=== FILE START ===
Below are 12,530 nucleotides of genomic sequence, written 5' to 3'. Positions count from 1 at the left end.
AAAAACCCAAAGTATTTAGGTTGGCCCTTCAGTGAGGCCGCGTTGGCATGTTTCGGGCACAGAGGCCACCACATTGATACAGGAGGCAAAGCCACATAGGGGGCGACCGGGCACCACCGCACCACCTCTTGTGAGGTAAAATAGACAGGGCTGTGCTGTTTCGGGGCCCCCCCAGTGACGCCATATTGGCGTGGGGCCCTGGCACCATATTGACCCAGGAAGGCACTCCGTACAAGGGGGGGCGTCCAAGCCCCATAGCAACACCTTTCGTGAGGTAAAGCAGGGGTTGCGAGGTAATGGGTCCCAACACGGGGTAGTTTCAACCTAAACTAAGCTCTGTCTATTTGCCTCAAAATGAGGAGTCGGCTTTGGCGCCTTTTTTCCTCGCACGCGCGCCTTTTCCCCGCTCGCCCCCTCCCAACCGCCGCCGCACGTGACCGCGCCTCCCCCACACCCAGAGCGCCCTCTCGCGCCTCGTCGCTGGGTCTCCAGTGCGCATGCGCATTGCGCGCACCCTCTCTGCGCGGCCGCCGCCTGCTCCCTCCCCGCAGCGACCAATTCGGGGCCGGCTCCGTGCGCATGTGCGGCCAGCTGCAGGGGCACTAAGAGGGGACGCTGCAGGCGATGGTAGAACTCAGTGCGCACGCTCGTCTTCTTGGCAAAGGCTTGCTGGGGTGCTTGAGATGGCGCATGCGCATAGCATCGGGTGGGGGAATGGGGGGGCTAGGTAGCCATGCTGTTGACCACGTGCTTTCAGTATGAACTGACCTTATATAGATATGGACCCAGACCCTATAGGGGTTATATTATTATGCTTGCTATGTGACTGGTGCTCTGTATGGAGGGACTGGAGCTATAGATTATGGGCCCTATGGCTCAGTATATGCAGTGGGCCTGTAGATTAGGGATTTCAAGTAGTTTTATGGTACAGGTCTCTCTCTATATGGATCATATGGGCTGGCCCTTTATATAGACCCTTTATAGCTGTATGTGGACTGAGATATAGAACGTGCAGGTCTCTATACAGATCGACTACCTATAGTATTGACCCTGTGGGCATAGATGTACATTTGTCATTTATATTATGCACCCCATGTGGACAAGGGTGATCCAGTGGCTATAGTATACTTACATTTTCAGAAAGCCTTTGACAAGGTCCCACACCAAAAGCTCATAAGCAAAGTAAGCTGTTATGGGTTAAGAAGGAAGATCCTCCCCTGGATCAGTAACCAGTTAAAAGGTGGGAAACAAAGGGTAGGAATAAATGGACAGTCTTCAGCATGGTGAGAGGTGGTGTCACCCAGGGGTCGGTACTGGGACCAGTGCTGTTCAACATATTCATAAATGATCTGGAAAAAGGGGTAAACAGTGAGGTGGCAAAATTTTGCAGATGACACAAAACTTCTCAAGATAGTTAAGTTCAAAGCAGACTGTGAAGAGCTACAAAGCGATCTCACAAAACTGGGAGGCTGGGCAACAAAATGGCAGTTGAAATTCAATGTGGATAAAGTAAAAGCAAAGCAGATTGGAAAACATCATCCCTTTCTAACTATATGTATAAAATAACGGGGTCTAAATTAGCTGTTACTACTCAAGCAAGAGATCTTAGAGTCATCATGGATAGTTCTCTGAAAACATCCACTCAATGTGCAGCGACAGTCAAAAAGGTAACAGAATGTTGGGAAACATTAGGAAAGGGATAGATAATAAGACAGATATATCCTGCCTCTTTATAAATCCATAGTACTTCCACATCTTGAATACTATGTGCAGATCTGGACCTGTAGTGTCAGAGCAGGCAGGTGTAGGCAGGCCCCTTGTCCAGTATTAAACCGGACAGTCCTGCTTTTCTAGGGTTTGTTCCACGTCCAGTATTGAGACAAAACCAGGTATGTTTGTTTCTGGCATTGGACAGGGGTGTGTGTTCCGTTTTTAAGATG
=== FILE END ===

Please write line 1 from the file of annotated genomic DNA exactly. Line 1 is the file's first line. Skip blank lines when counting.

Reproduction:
Below are 12,530 nucleotides of genomic sequence, written 5' to 3'. Positions count from 1 at the left end.